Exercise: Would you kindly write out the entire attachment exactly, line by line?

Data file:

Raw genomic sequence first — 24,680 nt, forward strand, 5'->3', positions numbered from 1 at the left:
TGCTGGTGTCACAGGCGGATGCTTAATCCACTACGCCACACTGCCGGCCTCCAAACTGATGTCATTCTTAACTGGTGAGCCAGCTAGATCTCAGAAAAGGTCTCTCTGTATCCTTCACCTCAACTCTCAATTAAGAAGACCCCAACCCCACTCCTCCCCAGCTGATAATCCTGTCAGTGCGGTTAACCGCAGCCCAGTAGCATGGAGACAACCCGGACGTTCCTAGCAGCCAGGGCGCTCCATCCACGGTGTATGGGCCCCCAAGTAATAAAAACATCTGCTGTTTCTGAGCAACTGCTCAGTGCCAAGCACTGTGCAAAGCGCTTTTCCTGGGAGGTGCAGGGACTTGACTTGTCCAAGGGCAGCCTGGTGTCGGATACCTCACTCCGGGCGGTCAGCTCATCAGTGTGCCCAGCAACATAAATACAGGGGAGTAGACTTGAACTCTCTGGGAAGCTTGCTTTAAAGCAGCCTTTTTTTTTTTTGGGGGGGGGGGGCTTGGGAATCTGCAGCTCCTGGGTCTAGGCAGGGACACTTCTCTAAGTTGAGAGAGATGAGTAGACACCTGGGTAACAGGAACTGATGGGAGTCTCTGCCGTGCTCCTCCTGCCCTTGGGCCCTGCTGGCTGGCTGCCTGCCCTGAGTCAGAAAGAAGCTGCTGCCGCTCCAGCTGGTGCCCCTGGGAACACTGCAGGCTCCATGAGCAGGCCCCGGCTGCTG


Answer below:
Raw genomic sequence first — 24,680 nt, forward strand, 5'->3', positions numbered from 1 at the left:
TGCTGGTGTCACAGGCGGATGCTTAATCCACTACGCCACACTGCCGGCCTCCAAACTGATGTCATTCTTAACTGGTGAGCCAGCTAGATCTCAGAAAAGGTCTCTCTGTATCCTTCACCTCAACTCTCAATTAAGAAGACCCCAACCCCACTCCTCCCCAGCTGATAATCCTGTCAGTGCGGTTAACCGCAGCCCAGTAGCATGGAGACAACCCGGACGTTCCTAGCAGCCAGGGCGCTCCATCCACGGTGTATGGGCCCCCAAGTAATAAAAACATCTGCTGTTTCTGAGCAACTGCTCAGTGCCAAGCACTGTGCAAAGCGCTTTTCCTGGGAGGTGCAGGGACTTGACTTGTCCAAGGGCAGCCTGGTGTCGGATACCTCACTCCGGGCGGTCAGCTCATCAGTGTGCCCAGCAACATAAATACAGGGGAGTAGACTTGAACTCTCTGGGAAGCTTGCTTTAAAGCAGCCTTTTTTTTTTTTGGGGGGGGGGGGCTTGGGAATCTGCAGCTCCTGGGTCTAGGCAGGGACACTTCTCTAAGTTGAGAGAGATGAGTAGACACCTGGGTAACAGGAACTGATGGGAGTCTCTGCCGTGCTCCTCCTGCCCTTGGGCCCTGCTGGCTGGCTGCCTGCCCTGAGTCAGAAAGAAGCTGCTGCCGCTCCAGCTGGTGCCCCTGGGAACACTGCAGGCTCCATGAGCAGGCCCCGGCTGCTG